Still, she was blessed with a very encouraging family support system in her husband, her two sisters-in-law and their respective families in Boston and London, and her own family back in India.
By 2007, Rao was TB-free, and with her newfound interest in sociology, made a commitment to herself that she would dedicate her time and energy to do what she could to help eliminate the stigma surrounding her recently-overcome disease.
“The social experience of stigma and what I found in so many other articles really helped me make up my mind that this is something I have to talk about,” she explains, “because not many other TB patients may have the support that I have to talk about it.”
She had learned the true impact she could have if she shared her story publicly, since very few survivors feel they can do so out of fear of being isolated from their families and friends.
Rao says that because she is equipped with a “support system that allowed me to really come out of it relatively unscathed, compared to what other people go through around the world, I feel like it is my responsibility to talk if I can for all those around the world who cannot talk.”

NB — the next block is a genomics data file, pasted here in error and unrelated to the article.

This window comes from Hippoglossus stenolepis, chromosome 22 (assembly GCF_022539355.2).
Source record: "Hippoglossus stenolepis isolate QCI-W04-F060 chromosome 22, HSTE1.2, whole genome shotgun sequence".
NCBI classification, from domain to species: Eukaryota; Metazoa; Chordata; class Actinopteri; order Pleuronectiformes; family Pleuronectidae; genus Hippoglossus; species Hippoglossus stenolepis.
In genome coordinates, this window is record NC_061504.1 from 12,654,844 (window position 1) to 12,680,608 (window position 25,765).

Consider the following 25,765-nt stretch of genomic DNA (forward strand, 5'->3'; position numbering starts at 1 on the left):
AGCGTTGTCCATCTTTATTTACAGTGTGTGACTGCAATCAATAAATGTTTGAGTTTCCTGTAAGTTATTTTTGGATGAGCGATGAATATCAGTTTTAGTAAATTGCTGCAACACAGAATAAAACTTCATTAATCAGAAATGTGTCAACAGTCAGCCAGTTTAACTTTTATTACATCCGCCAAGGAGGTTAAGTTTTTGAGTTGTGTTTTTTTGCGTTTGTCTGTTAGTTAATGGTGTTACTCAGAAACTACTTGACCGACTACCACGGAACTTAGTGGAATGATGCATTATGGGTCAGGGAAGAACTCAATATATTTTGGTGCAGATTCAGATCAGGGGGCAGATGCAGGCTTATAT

She began by sharing her story with her colleagues at Drumthwacket, who had close relationships with the press from working in the political environment, and one of them mentioned to a reporter that Rao had suffered from a rare form of TB.
This remark turned into an interview, and the interview soon transformed into a published profile of Rao by Pulitzer Prize-winning journalist Amy Ellis Nutt, which graced the front page of New Jersey-based newspaper The Star-Ledger’s Sunday edition on March 26, 2007.
This article, in turn, attracted the attention of the NJ State Department of Heath and Senior Services, which invited Rao to consult with them on the issue of health disparities by sharing her cultural understanding of such diseases as tuberculosis.